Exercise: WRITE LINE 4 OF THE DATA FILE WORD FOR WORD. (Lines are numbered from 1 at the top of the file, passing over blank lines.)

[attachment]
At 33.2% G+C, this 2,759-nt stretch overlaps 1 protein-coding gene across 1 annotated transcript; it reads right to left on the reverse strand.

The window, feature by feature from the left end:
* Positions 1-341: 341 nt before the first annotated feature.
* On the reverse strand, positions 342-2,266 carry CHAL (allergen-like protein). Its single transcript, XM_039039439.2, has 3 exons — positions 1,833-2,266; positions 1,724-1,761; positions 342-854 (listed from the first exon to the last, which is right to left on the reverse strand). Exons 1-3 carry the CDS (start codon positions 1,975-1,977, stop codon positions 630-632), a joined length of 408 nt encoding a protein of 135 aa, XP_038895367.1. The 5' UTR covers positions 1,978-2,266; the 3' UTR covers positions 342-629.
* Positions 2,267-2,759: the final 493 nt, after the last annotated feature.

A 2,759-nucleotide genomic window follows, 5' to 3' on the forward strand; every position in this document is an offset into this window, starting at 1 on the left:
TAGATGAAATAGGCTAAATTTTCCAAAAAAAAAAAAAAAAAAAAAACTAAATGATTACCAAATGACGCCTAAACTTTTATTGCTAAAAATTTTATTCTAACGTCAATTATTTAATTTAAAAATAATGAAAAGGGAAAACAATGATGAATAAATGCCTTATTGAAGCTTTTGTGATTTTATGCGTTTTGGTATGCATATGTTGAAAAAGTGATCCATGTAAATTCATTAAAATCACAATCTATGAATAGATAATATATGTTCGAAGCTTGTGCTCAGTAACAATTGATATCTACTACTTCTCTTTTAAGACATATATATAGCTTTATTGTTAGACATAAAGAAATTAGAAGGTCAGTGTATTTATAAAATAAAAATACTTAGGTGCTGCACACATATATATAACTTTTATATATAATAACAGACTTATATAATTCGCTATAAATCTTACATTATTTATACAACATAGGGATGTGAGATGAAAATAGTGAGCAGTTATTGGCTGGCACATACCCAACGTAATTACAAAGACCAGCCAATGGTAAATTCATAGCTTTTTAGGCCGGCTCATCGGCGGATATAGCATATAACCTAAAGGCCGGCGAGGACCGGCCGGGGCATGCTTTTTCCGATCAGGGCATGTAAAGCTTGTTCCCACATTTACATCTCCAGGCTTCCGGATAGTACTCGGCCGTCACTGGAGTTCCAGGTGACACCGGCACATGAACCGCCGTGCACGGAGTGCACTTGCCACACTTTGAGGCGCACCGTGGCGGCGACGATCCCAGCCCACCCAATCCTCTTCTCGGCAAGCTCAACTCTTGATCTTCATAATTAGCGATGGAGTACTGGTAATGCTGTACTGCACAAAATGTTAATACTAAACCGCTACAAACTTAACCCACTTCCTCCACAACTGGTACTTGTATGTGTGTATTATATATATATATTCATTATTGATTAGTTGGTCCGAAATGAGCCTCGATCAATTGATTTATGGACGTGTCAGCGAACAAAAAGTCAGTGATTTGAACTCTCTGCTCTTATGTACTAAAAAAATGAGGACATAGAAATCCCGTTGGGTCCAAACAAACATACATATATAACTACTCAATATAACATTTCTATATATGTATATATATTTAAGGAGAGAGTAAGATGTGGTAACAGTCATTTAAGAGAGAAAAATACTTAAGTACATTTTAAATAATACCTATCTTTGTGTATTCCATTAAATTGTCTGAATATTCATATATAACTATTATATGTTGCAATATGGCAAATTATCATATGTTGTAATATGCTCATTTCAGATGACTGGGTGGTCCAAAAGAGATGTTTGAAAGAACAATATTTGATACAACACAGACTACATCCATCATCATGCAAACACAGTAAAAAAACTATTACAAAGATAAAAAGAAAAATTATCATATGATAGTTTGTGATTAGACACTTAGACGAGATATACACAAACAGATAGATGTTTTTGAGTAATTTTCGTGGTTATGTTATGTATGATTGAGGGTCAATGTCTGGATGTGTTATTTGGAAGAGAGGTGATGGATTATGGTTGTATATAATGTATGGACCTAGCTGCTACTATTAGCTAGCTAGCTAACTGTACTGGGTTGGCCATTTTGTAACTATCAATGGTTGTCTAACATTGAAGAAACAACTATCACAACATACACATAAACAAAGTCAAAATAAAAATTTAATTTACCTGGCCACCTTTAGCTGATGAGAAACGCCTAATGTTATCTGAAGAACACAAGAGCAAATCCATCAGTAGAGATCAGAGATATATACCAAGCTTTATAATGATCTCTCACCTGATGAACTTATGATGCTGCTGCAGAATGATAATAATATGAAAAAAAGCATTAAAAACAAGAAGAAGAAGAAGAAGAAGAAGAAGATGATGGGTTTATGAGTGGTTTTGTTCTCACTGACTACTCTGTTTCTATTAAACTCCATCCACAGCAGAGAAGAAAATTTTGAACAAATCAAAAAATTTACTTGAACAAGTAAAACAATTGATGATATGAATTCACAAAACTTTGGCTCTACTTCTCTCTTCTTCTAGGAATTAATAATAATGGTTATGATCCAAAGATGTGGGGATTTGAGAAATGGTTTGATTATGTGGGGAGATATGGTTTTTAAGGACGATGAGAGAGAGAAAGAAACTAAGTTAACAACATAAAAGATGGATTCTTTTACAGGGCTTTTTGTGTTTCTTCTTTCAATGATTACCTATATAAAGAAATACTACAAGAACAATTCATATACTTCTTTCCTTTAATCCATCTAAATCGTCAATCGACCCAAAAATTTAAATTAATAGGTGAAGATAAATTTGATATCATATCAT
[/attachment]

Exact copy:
* On the reverse strand, positions 342-2,266 carry CHAL (allergen-like protein). Its single transcript, XM_039039439.2, has 3 exons — positions 1,833-2,266; positions 1,724-1,761; positions 342-854 (listed from the first exon to the last, which is right to left on the reverse strand). Exons 1-3 carry the CDS (start codon positions 1,975-1,977, stop codon positions 630-632), a joined length of 408 nt encoding a protein of 135 aa, XP_038895367.1. The 5' UTR covers positions 1,978-2,266; the 3' UTR covers positions 342-629.